Ijerph 19 06628 g001
Figure 2. (A) handgrip strength; (B) 30 s chair stand; (C) timed up and go; (D) 6 min walking test * Significant differences with IPC vs.; † Significant differences with IPC vs. SHAM.
Figure 2. (A) handgrip strength; (B) 30 s chair stand; (C) timed up and go; (D) 6 min walking test * Significant differences with IPC vs.; † Significant differences with IPC vs. SHAM.
Ijerph 19 06628 g002
Table 1. Characteristics of subjects (n = 15).
Table 1. Characteristics of subjects (n = 15).
Age (years)68.1 ± 7.6
Height (cm)156.6 ± 9.1
Weight (kg)70.5 ± 13.5
Body Fat%32.2 ± 6.9
Muscle Thickness (mm)—(Biceps Bracchi)23.2 ± 5.1
Muscle Thickness (mm)—(Rectus Femoris)17.9 ± 3.9
Systolic Arterial Pressure (mmHg)117 ± 18.9
Diastolic Arterial Pressure (mmHg)75.1 ± 9.4
Heart Rate (bpm)80.1 ± 12.3
Publisher’s Note: MDPI stays neutral with regard to jurisdictional claims in published maps and institutional affiliations.

Share and Cite

MDPI and ACS Style

Telles, L.G.d.S.; Billaut, F.; Cunha, G.; Ribeiro, A.d.S.; Monteiro, E.R.; Barreto, A.C.; Leitão, L.; Panza, P.; Vianna, J.M.; Novaes, J.d.S. Ischemic Preconditioning Improves Handgrip Strength and Functional Capacity in Active Elderly Women. Int. J. Environ. Res. Public Health 2022, 19, 6628.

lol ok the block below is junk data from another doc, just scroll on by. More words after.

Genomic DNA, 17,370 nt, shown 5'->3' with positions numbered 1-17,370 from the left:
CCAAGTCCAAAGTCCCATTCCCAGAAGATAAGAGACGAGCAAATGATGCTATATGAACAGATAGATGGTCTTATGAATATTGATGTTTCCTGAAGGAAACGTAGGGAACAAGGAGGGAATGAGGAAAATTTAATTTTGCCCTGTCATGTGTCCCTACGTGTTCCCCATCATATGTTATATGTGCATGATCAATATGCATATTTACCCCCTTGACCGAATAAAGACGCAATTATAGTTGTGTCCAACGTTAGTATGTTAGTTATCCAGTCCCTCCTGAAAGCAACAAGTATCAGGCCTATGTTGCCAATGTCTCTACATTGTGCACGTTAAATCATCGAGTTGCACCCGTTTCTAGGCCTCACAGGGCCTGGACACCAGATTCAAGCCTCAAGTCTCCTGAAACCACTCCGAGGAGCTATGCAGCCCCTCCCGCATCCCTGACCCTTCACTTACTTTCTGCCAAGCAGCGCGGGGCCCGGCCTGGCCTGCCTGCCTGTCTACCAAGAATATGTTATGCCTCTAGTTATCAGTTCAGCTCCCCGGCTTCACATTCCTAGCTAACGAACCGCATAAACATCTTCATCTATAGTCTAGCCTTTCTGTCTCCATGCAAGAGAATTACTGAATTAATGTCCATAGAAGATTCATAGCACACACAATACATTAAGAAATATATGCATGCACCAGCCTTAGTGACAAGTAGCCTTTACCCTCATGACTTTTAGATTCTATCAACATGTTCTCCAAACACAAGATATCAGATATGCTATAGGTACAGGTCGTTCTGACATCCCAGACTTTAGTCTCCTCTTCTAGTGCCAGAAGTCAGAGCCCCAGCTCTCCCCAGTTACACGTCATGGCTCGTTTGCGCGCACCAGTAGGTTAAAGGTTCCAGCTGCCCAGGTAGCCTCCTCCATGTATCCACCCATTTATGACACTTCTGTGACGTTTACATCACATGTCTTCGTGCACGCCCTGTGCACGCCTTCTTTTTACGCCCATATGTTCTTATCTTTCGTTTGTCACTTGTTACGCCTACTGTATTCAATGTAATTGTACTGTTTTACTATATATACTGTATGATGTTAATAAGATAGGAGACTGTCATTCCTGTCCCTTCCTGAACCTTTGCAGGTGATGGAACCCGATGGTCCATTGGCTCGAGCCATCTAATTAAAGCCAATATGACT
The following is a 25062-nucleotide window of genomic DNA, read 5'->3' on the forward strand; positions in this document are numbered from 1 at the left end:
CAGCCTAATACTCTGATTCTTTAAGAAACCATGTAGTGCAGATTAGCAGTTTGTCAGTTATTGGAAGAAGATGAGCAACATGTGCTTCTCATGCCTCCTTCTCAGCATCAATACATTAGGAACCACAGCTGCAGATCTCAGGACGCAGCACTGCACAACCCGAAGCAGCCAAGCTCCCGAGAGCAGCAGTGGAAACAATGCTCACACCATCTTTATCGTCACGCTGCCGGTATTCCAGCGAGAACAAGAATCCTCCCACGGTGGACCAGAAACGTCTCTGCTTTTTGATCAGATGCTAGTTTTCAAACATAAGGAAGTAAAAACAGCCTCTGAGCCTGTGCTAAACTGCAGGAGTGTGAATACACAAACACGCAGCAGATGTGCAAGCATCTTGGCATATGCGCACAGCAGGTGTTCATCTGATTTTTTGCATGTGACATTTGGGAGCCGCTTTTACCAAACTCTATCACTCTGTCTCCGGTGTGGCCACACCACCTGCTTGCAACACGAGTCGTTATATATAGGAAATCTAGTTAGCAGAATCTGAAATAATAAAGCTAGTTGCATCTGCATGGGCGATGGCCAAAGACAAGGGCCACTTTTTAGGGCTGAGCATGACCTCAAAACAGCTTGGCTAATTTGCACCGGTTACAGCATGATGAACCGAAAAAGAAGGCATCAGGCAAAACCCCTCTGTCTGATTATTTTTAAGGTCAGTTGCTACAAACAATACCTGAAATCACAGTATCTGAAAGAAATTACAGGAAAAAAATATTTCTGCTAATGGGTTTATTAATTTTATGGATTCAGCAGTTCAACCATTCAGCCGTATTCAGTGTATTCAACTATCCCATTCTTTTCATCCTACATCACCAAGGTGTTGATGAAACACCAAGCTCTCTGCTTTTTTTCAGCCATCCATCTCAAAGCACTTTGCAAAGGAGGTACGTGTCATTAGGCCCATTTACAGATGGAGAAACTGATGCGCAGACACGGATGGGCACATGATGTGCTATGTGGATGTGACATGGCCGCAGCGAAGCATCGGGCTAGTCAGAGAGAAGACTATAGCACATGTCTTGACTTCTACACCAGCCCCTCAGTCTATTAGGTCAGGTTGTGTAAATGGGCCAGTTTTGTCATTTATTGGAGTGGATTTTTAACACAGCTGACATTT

AMA Style

Telles LGdS, Billaut F, Cunha G, Ribeiro AdS, Monteiro ER, Barreto AC, Leitão L, Panza P, Vianna JM, Novaes JdS. Ischemic Preconditioning Improves Handgrip Strength and Functional Capacity in Active Elderly Women. International Journal of Environmental Research and Public Health. 2022; 19(11):6628.

Chicago/Turabian Style

Telles, Luiz Guilherme da Silva, François Billaut, Gélio Cunha, Aline de Souza Ribeiro, Estêvão Rios Monteiro, Ana Cristina Barreto, Luís Leitão, Patrícia Panza, Jeferson Macedo Vianna, and Jefferson da Silva Novaes. 2022. "Ischemic Preconditioning Improves Handgrip Strength and Functional Capacity in Active Elderly Women" International Journal of Environmental Research and Public Health 19, no. 11: 6628.

Note that from the first issue of 2016, this journal uses article numbers instead of page numbers. See further details here.

Article Metrics

Back to TopTop